During October 2006 the IRIS team finished formulating the survey questions and layout for each of the 12 country-specific tools under development. In addition to the survey questionnaires, IRIS created the data entry templates and accompanying sub-routines for calculating the percentage of very poor clients. All twelve country-specific poverty assessment tools and data entry templates were submitted to USAID for the certification process, along with the final report for the project.

The original Developing Poverty Assessment Tools project (PAT I) officially ended on October 31, 2006. To continue this important work, the IRIS Center was contracted by USAID via two separate funding mechanisms. Under AMAP (PAT II), IRIS will develop additional country-level tools to be submitted for certification, and will also provide a Help Desk specifically targeted to those organizations required to implement a poverty assessment tool in order to satisfy USAID reporting requirements. As part of the FIELD-LWA project, IRIS will provide regional trainings on the use of the PATs. These trainings will take place in Washington, DC, Africa, Asia and Latin America. More information on these trainings will be posted as it becomes available.

On November 2, 2006, USAID issued an update on the use of the poverty assessment tools. This update can be found at News and Events 2006 page.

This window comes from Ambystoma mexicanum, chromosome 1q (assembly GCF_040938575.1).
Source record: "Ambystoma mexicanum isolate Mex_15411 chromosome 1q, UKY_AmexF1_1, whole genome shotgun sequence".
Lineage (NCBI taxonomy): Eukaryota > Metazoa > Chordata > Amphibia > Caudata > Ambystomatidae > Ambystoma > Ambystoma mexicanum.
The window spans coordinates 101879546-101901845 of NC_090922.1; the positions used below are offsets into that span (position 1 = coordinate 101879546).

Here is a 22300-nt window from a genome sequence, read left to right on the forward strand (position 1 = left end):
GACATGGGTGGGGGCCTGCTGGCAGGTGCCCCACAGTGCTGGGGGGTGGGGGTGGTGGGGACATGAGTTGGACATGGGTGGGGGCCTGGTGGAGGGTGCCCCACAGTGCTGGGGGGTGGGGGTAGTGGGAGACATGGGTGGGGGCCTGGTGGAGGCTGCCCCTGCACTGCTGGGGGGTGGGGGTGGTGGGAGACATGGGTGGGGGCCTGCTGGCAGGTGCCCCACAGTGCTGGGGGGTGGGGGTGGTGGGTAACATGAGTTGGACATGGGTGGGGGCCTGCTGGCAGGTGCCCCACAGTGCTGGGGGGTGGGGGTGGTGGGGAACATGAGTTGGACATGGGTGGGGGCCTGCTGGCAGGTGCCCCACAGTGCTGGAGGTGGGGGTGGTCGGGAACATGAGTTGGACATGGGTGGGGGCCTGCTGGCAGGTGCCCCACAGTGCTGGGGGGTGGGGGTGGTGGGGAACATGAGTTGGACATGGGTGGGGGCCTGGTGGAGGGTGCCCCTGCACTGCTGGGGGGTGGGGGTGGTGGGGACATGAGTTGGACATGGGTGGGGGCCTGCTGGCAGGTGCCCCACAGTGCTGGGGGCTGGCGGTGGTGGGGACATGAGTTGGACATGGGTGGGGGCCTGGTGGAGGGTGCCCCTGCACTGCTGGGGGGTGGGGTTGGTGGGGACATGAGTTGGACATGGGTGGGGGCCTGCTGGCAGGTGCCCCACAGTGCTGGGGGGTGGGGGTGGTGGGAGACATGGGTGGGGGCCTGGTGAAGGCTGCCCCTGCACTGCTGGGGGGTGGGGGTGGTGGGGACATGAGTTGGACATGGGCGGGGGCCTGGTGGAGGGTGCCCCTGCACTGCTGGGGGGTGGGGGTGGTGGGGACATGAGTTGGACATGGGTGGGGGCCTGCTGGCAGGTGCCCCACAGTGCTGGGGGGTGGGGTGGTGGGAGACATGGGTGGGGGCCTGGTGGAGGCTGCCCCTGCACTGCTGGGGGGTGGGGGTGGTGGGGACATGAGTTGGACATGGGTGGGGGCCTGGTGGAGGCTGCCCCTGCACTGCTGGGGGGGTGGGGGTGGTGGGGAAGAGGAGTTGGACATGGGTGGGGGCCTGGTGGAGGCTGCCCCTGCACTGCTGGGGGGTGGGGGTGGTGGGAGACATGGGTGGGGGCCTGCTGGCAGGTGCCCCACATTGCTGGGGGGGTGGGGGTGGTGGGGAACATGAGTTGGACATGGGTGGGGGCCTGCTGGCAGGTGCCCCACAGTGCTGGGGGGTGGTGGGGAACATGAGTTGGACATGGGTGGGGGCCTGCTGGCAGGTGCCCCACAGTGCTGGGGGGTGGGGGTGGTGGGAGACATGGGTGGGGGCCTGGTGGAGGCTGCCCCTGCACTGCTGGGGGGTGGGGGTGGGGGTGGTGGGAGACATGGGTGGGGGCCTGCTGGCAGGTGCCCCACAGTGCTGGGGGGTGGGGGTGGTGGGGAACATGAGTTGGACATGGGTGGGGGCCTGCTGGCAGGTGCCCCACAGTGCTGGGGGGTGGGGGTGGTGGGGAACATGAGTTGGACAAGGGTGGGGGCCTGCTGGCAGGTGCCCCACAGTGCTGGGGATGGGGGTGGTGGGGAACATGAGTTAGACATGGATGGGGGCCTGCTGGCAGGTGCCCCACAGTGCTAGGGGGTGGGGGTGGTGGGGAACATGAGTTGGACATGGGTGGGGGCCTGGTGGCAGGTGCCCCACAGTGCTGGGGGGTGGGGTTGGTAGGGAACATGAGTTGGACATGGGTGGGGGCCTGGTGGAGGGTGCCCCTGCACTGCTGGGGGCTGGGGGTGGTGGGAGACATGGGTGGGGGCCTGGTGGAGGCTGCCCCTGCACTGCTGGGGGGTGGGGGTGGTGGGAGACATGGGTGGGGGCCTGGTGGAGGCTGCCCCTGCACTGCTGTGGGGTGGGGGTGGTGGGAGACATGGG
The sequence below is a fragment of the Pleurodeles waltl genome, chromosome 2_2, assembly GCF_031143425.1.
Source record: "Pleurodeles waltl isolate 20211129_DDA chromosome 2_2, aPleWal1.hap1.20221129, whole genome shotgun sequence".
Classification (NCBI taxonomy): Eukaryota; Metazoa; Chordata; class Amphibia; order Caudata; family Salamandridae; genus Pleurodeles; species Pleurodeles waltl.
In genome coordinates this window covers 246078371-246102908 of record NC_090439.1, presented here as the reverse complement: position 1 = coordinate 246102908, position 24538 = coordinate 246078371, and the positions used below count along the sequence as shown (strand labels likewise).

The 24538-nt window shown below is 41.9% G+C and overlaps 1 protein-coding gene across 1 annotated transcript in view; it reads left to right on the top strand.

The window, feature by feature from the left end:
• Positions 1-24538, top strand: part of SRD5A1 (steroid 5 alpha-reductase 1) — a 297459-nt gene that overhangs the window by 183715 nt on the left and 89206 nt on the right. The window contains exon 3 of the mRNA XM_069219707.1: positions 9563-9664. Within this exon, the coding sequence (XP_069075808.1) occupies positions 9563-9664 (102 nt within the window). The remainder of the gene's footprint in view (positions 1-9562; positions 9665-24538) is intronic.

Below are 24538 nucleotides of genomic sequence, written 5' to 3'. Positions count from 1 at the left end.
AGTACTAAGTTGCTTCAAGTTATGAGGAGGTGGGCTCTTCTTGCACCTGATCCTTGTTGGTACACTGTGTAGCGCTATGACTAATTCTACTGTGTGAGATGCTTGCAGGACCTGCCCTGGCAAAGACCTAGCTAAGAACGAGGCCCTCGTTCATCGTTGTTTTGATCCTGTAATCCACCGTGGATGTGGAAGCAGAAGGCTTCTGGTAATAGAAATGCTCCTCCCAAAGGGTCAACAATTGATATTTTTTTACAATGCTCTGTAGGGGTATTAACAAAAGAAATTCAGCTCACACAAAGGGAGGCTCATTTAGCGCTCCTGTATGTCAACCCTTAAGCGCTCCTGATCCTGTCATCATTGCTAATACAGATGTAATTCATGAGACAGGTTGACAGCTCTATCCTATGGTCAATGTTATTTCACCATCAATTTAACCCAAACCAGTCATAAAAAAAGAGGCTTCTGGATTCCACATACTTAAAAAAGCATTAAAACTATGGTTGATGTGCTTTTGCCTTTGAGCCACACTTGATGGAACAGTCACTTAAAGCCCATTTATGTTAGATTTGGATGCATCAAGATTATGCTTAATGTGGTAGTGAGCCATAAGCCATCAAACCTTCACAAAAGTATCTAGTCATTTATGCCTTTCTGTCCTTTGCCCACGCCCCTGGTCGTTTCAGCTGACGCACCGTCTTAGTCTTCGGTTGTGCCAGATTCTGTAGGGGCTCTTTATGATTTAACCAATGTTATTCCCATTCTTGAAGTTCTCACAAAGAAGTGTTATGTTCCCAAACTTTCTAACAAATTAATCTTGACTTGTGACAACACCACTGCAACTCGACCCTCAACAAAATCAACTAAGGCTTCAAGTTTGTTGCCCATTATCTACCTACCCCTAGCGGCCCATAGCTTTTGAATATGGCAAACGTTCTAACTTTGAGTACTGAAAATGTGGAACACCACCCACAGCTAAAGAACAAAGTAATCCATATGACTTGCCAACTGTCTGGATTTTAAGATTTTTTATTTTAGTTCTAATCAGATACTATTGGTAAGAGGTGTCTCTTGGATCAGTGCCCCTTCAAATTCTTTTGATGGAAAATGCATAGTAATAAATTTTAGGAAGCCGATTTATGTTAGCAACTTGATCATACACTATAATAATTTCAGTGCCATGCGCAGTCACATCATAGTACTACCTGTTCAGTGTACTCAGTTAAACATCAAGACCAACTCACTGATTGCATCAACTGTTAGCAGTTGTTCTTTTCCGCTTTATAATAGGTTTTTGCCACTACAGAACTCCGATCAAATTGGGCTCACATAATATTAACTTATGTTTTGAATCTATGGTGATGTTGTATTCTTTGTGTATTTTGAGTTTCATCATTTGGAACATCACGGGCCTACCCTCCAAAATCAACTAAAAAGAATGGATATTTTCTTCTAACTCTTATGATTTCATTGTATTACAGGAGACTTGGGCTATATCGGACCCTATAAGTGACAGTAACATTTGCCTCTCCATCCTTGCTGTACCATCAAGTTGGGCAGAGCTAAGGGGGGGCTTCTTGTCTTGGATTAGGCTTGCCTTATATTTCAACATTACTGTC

Other tasks by the IRIS team included contacting national statistical agencies to obtain the data needed to develop the new tools, updating the PAT implementation manual to be used by practitioners, and working with USAID in designing the next phase of the project.


August/September 2006 Update

On August 8-10, 2006, IRIS hosted a Speaker's Corner on Poverty Assessment Tools. The e-conference focused on the practicality of Poverty Assessment Tools, practitioners'’ current experience in measuring poverty, the utility of poverty tools for practitioners, and how the tools can be implemented in practice. For more information on the Speaker's Corner, go to: http://www.microlinks.org/ev.php?ID=12247_201&ID2=DO_COMMUNITY

On August 30, 2006, an announcement of the USAID Tool Certification Process was issued by the Microenterprise Development Office of USAID. Those institutions with country-level tools to be submitted for possible certification were given the certification guidelines and asked to submit their tools by September 30, 2006. Following the completion of the first round of tool certification, the criteria will be posted on www.povertytools.org and on www.microlinks.org . Poverty Tools certification will be on a rolling basis thereafter. For the full announcement, see: News and Events 2004 page.